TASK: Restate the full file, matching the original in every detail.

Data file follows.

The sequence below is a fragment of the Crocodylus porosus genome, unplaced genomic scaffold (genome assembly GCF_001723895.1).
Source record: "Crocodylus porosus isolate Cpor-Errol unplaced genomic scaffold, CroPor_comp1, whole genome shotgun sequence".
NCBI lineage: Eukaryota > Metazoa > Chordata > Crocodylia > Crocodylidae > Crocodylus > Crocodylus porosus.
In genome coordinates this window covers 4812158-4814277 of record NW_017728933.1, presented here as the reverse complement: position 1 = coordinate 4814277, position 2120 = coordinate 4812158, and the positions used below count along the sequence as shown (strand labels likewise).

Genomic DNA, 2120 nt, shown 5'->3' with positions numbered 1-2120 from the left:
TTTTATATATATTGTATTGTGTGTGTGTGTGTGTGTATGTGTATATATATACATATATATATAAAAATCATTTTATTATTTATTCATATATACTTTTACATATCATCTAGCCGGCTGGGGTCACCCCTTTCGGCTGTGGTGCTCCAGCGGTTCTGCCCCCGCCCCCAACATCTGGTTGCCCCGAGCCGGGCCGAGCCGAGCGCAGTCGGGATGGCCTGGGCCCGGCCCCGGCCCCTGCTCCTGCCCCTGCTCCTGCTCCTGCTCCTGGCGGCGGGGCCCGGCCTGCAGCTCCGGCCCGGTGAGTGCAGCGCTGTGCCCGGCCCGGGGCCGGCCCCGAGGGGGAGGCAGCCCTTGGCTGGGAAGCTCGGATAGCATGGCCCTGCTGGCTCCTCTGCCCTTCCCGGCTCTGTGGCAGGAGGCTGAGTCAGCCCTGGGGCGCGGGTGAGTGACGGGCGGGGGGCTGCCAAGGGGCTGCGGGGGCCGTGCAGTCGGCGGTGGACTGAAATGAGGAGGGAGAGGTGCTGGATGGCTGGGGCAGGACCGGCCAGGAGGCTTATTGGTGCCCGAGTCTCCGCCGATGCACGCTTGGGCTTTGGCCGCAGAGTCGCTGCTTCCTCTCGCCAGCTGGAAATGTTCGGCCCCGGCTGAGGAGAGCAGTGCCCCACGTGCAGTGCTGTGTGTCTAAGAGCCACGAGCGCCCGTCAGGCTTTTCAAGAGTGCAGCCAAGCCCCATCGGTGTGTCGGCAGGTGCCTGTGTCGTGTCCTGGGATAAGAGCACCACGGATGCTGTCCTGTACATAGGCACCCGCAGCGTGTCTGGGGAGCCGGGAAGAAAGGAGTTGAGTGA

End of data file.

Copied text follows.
The sequence below is a fragment of the Crocodylus porosus genome, unplaced genomic scaffold (genome assembly GCF_001723895.1).
Source record: "Crocodylus porosus isolate Cpor-Errol unplaced genomic scaffold, CroPor_comp1, whole genome shotgun sequence".
NCBI lineage: Eukaryota > Metazoa > Chordata > Crocodylia > Crocodylidae > Crocodylus > Crocodylus porosus.
In genome coordinates this window covers 4812158-4814277 of record NW_017728933.1, presented here as the reverse complement: position 1 = coordinate 4814277, position 2120 = coordinate 4812158, and the positions used below count along the sequence as shown (strand labels likewise).

Genomic DNA, 2120 nt, shown 5'->3' with positions numbered 1-2120 from the left:
TTTTATATATATTGTATTGTGTGTGTGTGTGTGTGTATGTGTATATATATACATATATATATAAAAATCATTTTATTATTTATTCATATATACTTTTACATATCATCTAGCCGGCTGGGGTCACCCCTTTCGGCTGTGGTGCTCCAGCGGTTCTGCCCCCGCCCCCAACATCTGGTTGCCCCGAGCCGGGCCGAGCCGAGCGCAGTCGGGATGGCCTGGGCCCGGCCCCGGCCCCTGCTCCTGCCCCTGCTCCTGCTCCTGCTCCTGGCGGCGGGGCCCGGCCTGCAGCTCCGGCCCGGTGAGTGCAGCGCTGTGCCCGGCCCGGGGCCGGCCCCGAGGGGGAGGCAGCCCTTGGCTGGGAAGCTCGGATAGCATGGCCCTGCTGGCTCCTCTGCCCTTCCCGGCTCTGTGGCAGGAGGCTGAGTCAGCCCTGGGGCGCGGGTGAGTGACGGGCGGGGGGCTGCCAAGGGGCTGCGGGGGCCGTGCAGTCGGCGGTGGACTGAAATGAGGAGGGAGAGGTGCTGGATGGCTGGGGCAGGACCGGCCAGGAGGCTTATTGGTGCCCGAGTCTCCGCCGATGCACGCTTGGGCTTTGGCCGCAGAGTCGCTGCTTCCTCTCGCCAGCTGGAAATGTTCGGCCCCGGCTGAGGAGAGCAGTGCCCCACGTGCAGTGCTGTGTGTCTAAGAGCCACGAGCGCCCGTCAGGCTTTTCAAGAGTGCAGCCAAGCCCCATCGGTGTGTCGGCAGGTGCCTGTGTCGTGTCCTGGGATAAGAGCACCACGGATGCTGTCCTGTACATAGGCACCCGCAGCGTGTCTGGGGAGCCGGGAAGAAAGGAGTTGAGTGA